It’s tax season once again — and for many, it’s a time that they look forward to each year because it means they’ll be getting some money back with their refund. Though it’s exciting to think of all the things you could do while waiting for that extra money to arrive, that fact of the matter is, that money you’re waiting for — was yours to begin with.
Taxes are what keeps our countries and governments running. If we expect to maintain government funded programs, finance public projects, and preserve our freedoms; then it is a necessary “evil” that we need to pay our share of. For many people, they find withholding taxes directly from their paychecks to be the easiest way to pay their portion. While this method has been a proven way to see that their taxes get paid, the truth is that many people end up having more money withheld than what they actually owe. This results in the government getting a FREE LOAN from their citizens which only gets refunded at the beginning of the following year. While some of us see no harm in this approach, there are others that feel that their money should be better invested and not left in the hands of the government… at least until it is finally owed.
Understanding YOUR Situation
Let’s face it, the ability to save money can be a struggle to master. By withholding a percentage of their paychecks to taxes, many see the government as being a type of a savings account for them. Without it, they figure they’d just spend it senselessly anyway — and in all honesty — there’s no shame in admitting that, if that’s the case. The thing you have to remember is that everyone’s life and financial situation is different. If you find having the government hold on to your money to be the best way that you can save for larger expenses such as a new car, for example, then continuing to use the government as a savings account may be the best option for you. If you are interested in putting that money to work though, then it is important to ask yourself the following:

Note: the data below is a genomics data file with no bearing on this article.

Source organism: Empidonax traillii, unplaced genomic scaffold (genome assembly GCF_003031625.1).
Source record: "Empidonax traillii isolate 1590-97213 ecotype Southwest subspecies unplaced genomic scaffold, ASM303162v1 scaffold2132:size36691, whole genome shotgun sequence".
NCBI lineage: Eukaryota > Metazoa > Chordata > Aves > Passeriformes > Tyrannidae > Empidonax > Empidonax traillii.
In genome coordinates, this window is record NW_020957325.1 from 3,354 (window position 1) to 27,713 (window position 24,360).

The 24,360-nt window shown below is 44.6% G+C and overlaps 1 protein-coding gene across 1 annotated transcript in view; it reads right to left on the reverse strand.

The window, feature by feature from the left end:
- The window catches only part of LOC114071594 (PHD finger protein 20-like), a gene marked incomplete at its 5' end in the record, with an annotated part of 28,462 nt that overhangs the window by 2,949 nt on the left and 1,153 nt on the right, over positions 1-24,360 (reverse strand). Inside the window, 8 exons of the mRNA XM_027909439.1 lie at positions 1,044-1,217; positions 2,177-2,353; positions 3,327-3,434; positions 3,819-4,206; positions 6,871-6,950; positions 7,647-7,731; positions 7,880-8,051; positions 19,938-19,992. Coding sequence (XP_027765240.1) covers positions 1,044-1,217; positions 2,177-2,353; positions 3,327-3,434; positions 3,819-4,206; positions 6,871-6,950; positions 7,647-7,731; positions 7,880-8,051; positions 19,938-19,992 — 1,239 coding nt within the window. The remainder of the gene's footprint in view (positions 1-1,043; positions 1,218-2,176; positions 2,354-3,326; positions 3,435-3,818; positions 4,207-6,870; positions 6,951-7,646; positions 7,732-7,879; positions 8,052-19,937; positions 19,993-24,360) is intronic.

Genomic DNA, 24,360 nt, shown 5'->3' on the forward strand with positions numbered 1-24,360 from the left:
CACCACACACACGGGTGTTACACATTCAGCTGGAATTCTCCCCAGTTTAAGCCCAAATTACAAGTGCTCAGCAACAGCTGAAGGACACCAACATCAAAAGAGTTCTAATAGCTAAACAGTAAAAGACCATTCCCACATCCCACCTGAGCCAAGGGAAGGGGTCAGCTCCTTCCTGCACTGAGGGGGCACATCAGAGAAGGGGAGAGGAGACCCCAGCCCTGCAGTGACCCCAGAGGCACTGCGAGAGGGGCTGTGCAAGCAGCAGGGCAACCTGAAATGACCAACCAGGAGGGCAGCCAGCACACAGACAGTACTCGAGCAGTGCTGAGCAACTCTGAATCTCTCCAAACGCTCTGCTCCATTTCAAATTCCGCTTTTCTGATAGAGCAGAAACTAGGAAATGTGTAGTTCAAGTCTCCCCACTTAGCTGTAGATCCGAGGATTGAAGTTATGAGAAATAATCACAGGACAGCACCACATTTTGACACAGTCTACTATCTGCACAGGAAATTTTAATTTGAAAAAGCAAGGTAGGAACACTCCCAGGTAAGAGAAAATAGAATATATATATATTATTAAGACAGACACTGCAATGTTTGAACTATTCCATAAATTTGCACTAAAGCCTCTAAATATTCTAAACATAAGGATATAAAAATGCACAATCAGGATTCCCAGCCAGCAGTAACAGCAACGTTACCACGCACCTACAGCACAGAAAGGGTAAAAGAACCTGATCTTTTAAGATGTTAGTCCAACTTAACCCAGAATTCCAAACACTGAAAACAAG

- What are my spending habits?
- Do I have the self-discipline to save money on my own?
- Am I able to properly estimate what my tax obligations will be?
A colleague of mine and I had a conversation just the other day…
He is happily divorced and enjoys life without worrying much about the consequences. While talking with him about taxes, he had admitted to me that he wasn’t very good at saving money. He told me, “as a single guy, I have no one I have to ask permission from when it comes to what I can or can’t buy. The nice thing with that is I can buy what ever I want, but the bad thing is that I’ve never been able to save my money because of it.” He then explained to me how getting a tax return helped him save at least something, and while I agreed that it can help in saving money, I also brought to his attention the additional money he was missing out on.